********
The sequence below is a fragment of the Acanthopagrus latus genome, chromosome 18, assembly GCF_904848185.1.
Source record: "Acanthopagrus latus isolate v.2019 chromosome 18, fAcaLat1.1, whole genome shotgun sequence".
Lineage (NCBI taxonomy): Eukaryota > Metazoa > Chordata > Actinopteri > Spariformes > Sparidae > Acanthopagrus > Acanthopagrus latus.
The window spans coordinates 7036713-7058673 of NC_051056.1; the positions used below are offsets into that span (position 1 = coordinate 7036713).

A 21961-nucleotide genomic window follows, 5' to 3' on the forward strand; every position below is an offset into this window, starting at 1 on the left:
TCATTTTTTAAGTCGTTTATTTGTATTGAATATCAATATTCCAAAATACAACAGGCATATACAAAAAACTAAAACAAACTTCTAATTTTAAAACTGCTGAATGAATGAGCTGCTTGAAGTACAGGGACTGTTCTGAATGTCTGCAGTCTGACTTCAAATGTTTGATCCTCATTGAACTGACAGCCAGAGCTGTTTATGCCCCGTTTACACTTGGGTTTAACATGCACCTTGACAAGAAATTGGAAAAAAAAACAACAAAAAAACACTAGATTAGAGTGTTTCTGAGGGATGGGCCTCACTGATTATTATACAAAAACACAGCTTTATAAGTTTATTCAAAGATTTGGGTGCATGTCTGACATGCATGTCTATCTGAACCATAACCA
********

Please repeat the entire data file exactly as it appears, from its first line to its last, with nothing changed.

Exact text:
The sequence below is a fragment of the Acanthopagrus latus genome, chromosome 18, assembly GCF_904848185.1.
Source record: "Acanthopagrus latus isolate v.2019 chromosome 18, fAcaLat1.1, whole genome shotgun sequence".
Lineage (NCBI taxonomy): Eukaryota > Metazoa > Chordata > Actinopteri > Spariformes > Sparidae > Acanthopagrus > Acanthopagrus latus.
The window spans coordinates 7036713-7058673 of NC_051056.1; the positions used below are offsets into that span (position 1 = coordinate 7036713).

A 21961-nucleotide genomic window follows, 5' to 3' on the forward strand; every position below is an offset into this window, starting at 1 on the left:
TCATTTTTTAAGTCGTTTATTTGTATTGAATATCAATATTCCAAAATACAACAGGCATATACAAAAAACTAAAACAAACTTCTAATTTTAAAACTGCTGAATGAATGAGCTGCTTGAAGTACAGGGACTGTTCTGAATGTCTGCAGTCTGACTTCAAATGTTTGATCCTCATTGAACTGACAGCCAGAGCTGTTTATGCCCCGTTTACACTTGGGTTTAACATGCACCTTGACAAGAAATTGGAAAAAAAAACAACAAAAAAACACTAGATTAGAGTGTTTCTGAGGGATGGGCCTCACTGATTATTATACAAAAACACAGCTTTATAAGTTTATTCAAAGATTTGGGTGCATGTCTGACATGCATGTCTATCTGAACCATAACCA